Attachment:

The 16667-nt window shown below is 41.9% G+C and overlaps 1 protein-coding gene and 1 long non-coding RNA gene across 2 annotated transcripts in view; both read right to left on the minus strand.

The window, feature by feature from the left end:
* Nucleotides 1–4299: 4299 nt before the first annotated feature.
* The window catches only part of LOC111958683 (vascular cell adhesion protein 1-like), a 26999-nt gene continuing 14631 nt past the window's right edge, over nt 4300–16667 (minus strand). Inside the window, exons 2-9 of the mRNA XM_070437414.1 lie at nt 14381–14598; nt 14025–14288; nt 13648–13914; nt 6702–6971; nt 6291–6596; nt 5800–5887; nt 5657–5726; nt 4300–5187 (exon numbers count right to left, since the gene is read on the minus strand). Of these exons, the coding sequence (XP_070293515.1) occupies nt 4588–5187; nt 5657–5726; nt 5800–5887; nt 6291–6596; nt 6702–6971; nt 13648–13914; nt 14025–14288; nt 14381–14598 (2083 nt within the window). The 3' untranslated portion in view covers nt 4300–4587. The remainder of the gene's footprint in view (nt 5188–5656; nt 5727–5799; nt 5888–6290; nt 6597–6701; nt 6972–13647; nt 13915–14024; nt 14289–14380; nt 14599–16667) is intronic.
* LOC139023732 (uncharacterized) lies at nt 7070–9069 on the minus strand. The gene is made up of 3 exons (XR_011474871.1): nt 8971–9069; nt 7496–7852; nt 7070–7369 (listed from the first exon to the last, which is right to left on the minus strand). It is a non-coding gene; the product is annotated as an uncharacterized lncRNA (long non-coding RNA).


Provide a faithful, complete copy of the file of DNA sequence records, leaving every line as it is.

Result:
The 16667-nt window shown below is 41.9% G+C and overlaps 1 protein-coding gene and 1 long non-coding RNA gene across 2 annotated transcripts in view; both read right to left on the minus strand.

The window, feature by feature from the left end:
* Nucleotides 1–4299: 4299 nt before the first annotated feature.
* The window catches only part of LOC111958683 (vascular cell adhesion protein 1-like), a 26999-nt gene continuing 14631 nt past the window's right edge, over nt 4300–16667 (minus strand). Inside the window, exons 2-9 of the mRNA XM_070437414.1 lie at nt 14381–14598; nt 14025–14288; nt 13648–13914; nt 6702–6971; nt 6291–6596; nt 5800–5887; nt 5657–5726; nt 4300–5187 (exon numbers count right to left, since the gene is read on the minus strand). Of these exons, the coding sequence (XP_070293515.1) occupies nt 4588–5187; nt 5657–5726; nt 5800–5887; nt 6291–6596; nt 6702–6971; nt 13648–13914; nt 14025–14288; nt 14381–14598 (2083 nt within the window). The 3' untranslated portion in view covers nt 4300–4587. The remainder of the gene's footprint in view (nt 5188–5656; nt 5727–5799; nt 5888–6290; nt 6597–6701; nt 6972–13647; nt 13915–14024; nt 14289–14380; nt 14599–16667) is intronic.
* LOC139023732 (uncharacterized) lies at nt 7070–9069 on the minus strand. The gene is made up of 3 exons (XR_011474871.1): nt 8971–9069; nt 7496–7852; nt 7070–7369 (listed from the first exon to the last, which is right to left on the minus strand). It is a non-coding gene; the product is annotated as an uncharacterized lncRNA (long non-coding RNA).